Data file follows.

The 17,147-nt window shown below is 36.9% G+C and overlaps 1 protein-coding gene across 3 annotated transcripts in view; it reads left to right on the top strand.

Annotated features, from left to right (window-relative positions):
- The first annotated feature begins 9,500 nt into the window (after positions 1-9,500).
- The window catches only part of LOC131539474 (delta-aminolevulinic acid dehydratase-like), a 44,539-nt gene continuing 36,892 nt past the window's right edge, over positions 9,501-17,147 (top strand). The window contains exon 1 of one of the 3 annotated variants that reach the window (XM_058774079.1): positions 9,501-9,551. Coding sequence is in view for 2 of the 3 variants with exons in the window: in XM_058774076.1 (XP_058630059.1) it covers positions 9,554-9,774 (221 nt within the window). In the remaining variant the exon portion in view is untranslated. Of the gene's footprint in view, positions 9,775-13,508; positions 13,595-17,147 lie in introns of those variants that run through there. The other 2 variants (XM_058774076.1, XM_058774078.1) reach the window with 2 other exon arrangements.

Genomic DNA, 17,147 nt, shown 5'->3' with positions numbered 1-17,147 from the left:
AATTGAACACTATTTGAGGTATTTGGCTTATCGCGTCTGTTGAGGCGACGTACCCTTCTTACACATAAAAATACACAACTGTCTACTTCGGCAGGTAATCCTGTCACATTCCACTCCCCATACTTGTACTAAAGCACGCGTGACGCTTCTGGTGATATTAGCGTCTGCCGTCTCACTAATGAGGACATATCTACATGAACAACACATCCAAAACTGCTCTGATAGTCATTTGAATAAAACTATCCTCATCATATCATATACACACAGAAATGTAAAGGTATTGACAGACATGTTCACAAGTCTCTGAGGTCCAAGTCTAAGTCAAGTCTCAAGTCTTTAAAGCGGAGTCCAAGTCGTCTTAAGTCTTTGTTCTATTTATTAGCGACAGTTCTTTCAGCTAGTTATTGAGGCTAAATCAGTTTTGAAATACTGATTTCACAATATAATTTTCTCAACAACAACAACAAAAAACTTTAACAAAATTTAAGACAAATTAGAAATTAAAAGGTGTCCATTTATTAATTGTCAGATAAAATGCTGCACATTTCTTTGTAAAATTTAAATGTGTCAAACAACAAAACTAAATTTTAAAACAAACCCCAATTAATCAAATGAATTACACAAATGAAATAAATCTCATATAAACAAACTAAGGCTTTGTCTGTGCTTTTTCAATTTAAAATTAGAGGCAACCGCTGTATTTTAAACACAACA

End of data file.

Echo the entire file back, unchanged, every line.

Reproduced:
The 17,147-nt window shown below is 36.9% G+C and overlaps 1 protein-coding gene across 3 annotated transcripts in view; it reads left to right on the top strand.

Annotated features, from left to right (window-relative positions):
- The first annotated feature begins 9,500 nt into the window (after positions 1-9,500).
- The window catches only part of LOC131539474 (delta-aminolevulinic acid dehydratase-like), a 44,539-nt gene continuing 36,892 nt past the window's right edge, over positions 9,501-17,147 (top strand). The window contains exon 1 of one of the 3 annotated variants that reach the window (XM_058774079.1): positions 9,501-9,551. Coding sequence is in view for 2 of the 3 variants with exons in the window: in XM_058774076.1 (XP_058630059.1) it covers positions 9,554-9,774 (221 nt within the window). In the remaining variant the exon portion in view is untranslated. Of the gene's footprint in view, positions 9,775-13,508; positions 13,595-17,147 lie in introns of those variants that run through there. The other 2 variants (XM_058774076.1, XM_058774078.1) reach the window with 2 other exon arrangements.

Genomic DNA, 17,147 nt, shown 5'->3' with positions numbered 1-17,147 from the left:
AATTGAACACTATTTGAGGTATTTGGCTTATCGCGTCTGTTGAGGCGACGTACCCTTCTTACACATAAAAATACACAACTGTCTACTTCGGCAGGTAATCCTGTCACATTCCACTCCCCATACTTGTACTAAAGCACGCGTGACGCTTCTGGTGATATTAGCGTCTGCCGTCTCACTAATGAGGACATATCTACATGAACAACACATCCAAAACTGCTCTGATAGTCATTTGAATAAAACTATCCTCATCATATCATATACACACAGAAATGTAAAGGTATTGACAGACATGTTCACAAGTCTCTGAGGTCCAAGTCTAAGTCAAGTCTCAAGTCTTTAAAGCGGAGTCCAAGTCGTCTTAAGTCTTTGTTCTATTTATTAGCGACAGTTCTTTCAGCTAGTTATTGAGGCTAAATCAGTTTTGAAATACTGATTTCACAATATAATTTTCTCAACAACAACAACAAAAAACTTTAACAAAATTTAAGACAAATTAGAAATTAAAAGGTGTCCATTTATTAATTGTCAGATAAAATGCTGCACATTTCTTTGTAAAATTTAAATGTGTCAAACAACAAAACTAAATTTTAAAACAAACCCCAATTAATCAAATGAATTACACAAATGAAATAAATCTCATATAAACAAACTAAGGCTTTGTCTGTGCTTTTTCAATTTAAAATTAGAGGCAACCGCTGTATTTTAAACACAACA